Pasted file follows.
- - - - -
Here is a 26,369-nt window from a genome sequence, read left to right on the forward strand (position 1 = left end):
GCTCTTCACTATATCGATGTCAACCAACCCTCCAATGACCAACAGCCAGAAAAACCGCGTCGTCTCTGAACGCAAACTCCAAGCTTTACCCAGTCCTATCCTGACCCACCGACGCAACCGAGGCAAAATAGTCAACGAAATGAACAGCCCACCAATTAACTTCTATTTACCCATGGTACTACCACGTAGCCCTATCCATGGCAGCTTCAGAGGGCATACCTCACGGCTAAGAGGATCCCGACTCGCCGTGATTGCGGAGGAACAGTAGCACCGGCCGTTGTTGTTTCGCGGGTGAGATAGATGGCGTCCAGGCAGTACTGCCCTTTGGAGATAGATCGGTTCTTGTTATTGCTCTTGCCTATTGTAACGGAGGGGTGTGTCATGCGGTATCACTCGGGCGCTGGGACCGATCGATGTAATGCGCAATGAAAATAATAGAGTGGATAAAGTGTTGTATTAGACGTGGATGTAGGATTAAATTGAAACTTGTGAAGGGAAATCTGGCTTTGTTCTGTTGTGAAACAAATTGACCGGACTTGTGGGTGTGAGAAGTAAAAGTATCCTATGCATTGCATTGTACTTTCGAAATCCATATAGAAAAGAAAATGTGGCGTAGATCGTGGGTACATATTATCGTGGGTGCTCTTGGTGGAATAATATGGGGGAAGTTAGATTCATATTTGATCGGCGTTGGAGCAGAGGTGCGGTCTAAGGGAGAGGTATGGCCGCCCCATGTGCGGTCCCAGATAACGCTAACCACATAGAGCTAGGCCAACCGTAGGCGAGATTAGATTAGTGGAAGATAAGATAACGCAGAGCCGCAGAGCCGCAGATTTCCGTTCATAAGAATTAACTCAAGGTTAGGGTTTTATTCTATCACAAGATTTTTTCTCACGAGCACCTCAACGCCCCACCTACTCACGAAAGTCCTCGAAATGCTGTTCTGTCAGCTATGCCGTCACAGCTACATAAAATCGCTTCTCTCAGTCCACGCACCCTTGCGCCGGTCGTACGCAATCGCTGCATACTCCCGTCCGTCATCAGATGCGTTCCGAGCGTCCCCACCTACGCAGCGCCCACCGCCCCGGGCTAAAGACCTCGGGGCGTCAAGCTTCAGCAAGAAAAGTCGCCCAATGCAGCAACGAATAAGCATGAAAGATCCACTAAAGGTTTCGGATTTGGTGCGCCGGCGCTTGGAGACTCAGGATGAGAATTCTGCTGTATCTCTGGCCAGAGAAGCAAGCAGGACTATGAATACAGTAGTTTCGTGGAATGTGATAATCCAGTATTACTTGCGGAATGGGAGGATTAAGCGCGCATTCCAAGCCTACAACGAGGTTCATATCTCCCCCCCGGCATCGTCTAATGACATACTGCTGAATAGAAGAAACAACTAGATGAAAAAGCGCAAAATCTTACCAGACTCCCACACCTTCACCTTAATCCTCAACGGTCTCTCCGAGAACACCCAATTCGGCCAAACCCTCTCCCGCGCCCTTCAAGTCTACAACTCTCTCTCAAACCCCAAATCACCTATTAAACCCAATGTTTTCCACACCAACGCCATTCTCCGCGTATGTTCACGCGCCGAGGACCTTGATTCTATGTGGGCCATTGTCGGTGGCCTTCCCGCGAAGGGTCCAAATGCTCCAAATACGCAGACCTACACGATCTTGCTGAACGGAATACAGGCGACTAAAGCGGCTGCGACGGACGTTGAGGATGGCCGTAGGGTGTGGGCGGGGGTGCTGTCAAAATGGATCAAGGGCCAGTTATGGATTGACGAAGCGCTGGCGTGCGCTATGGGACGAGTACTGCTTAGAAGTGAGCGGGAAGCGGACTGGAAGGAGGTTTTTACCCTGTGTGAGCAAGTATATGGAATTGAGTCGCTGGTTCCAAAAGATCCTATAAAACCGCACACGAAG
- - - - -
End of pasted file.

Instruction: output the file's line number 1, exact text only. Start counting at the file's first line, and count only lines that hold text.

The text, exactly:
Here is a 26,369-nt window from a genome sequence, read left to right on the forward strand (position 1 = left end):